Each one of these 3 credit solutions can be a viable solution for getting out of debt, depending on the circumstances you’re in and the resources you have available.
Any one of these can get you out of debt when used properly, but each has very different effects on your wallet and your credit report:
- Debt Settlement – This is when you negotiate with creditors to pay less than you owe on a debt. Often, the settlement is a one-time payment or series of payments that requires months — sometimes, even years — to accumulate. There are some serious negative consequences to this option.
- Debt Consolidation – This process involves combining all debts and taking out one loan to repay them. A single payment replaces multiple payments to multiple creditors. It’s possible the monthly payments and interest rate will go down, but it’s also probable the payoff will take longer and have an impact on your credit score.
- Bankruptcy – This is the last resort for someone who has met a severe and unexpected circumstance (such as job loss or medical bills) and is unable to pay outstanding debts. Bankruptcy allows you to wipe out all unsecured debt, but your credit history will be damaged for up to 10 years.
Credit solutions affect your credit reports and credit scores differently. These effects may not be entirely predictable, since they rely on your unique situation —how long your credit history is, your payment history, your use of available credit and other factors.
It is wise to consider all your relief options and seek the advice of a qualified credit counselor from a non-profit organization before making a final decision. Remember that there are pros and cons associated with each choice. Make sure you are comfortable with the conditions and time frame involved in carrying out debt settlement, debt consolidation or bankruptcy before pursuing one of the choices.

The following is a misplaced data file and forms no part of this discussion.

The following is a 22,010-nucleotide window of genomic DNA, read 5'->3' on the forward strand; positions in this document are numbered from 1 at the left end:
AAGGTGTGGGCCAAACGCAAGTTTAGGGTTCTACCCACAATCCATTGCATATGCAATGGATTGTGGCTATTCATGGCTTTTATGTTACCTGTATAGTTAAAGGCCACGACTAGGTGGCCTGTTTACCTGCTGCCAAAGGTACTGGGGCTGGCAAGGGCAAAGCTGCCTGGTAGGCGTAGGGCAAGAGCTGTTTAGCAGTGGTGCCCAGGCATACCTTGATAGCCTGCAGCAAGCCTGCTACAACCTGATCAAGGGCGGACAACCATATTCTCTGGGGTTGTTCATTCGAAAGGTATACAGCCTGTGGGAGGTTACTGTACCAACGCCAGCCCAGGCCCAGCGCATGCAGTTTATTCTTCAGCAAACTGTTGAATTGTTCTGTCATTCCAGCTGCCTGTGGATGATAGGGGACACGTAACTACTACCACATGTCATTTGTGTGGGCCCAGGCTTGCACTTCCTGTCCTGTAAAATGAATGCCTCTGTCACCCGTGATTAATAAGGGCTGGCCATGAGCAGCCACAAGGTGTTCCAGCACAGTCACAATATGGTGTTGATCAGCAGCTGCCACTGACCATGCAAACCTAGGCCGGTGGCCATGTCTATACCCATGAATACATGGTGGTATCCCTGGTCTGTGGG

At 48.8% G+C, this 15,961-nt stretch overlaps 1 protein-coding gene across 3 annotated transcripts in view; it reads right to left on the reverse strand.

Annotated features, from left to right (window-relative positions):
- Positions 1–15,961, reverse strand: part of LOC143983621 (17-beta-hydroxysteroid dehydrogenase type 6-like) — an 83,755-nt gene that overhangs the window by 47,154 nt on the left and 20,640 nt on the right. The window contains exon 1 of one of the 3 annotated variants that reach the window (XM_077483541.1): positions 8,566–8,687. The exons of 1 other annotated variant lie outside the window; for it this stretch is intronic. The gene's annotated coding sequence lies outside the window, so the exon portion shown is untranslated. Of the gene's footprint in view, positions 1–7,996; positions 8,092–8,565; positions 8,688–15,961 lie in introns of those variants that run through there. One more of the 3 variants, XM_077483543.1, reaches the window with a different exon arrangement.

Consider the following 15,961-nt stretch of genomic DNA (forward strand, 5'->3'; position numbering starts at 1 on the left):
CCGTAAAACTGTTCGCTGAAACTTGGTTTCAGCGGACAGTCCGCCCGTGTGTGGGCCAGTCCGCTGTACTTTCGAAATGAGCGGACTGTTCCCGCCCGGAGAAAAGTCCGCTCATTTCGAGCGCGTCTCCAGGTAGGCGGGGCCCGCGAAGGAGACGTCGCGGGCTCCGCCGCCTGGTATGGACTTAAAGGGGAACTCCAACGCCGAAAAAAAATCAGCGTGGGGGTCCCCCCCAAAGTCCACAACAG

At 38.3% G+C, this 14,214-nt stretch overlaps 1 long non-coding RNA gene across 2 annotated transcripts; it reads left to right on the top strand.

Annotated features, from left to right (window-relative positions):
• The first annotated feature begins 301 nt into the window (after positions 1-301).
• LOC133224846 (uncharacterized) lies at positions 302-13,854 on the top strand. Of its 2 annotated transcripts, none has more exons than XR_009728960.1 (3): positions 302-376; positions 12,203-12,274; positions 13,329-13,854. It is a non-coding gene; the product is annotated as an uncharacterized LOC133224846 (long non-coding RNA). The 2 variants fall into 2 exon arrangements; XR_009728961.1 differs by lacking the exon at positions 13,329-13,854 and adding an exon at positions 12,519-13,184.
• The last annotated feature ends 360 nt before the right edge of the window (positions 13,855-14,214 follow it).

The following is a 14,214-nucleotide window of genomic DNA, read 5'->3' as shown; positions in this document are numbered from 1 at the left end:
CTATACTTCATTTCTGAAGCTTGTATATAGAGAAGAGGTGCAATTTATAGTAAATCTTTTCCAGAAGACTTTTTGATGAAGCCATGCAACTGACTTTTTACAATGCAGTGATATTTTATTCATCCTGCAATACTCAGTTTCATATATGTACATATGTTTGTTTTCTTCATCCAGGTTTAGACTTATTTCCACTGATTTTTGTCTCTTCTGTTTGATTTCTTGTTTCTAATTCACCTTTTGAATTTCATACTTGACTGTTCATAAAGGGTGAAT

Debt Settlement and Your Credit
Debt settlement is an enticing, but sometimes risky method of paying off debt. The chance to pay off a debt for half of what you owe — or maybe even less — is very appealing, but it comes with the understanding that your credit history and your credit score will take a severe hit for seven years.
If you have or expect to have the resources to make an offer to settle your debt — and don’t really care about your credit score — this is a viable option.
The problem is that the process usually includes an extended period of time during which the consumer makes no payments to the creditors. Instead, money is put aside for the offer to settle the debt. Not making payments has a very unfavorable impact on your credit score. Any settlement reached will be for less than what was owed and that too, is viewed as a negative.
How bad a hit your score takes depends on your credit history. A debt settlement remains on your credit report for seven years, but its effect diminishes over time. If you can make regular, timely payments to your other accounts, you eventually can improve your credit score over time.
Debt Consolidation and Your Credit
Debt consolidation is a tool to help you get back on track with your finances. A debt consolidation loan allows you to pay off multiple bills and focus in one direction. You still owe the same amount of money, but now you have one payment per month, hopefully at a lower interest rate.
The country’s 3 major credit bureaus respect the effort to get your finances under control. According to Experian, one of those three, debt consolidation’s impact on your credit scores will be minimal, as long as steady payments are made on time. If, however, you are late with payments, expect your score to drop.
The same is true if you use a Debt Management Program (DMP) as the method for consolidating bills. A DMP calls for monthly payments to all creditors. If regular payments are being made on time, the credit bureaus will respond positively. DMPs usually ask you to close all but one credit card account, which will have a temporary negative effect on your score, but the effect of regular payments over time will turn that into a positive.
As time goes on, your credit score should start to climb.
Bankruptcy and Your Credit
Bankruptcy is a workable solution for debt problems when you run into a crippling financial situation like job loss, unexpected medical bills or unpredictable changes in real estate or stock market investments.
If one or some combination of those unfortunate circumstances happens, and you know you can’t afford the bills you owe, bankruptcy gives you a second chance. That is why the law exists.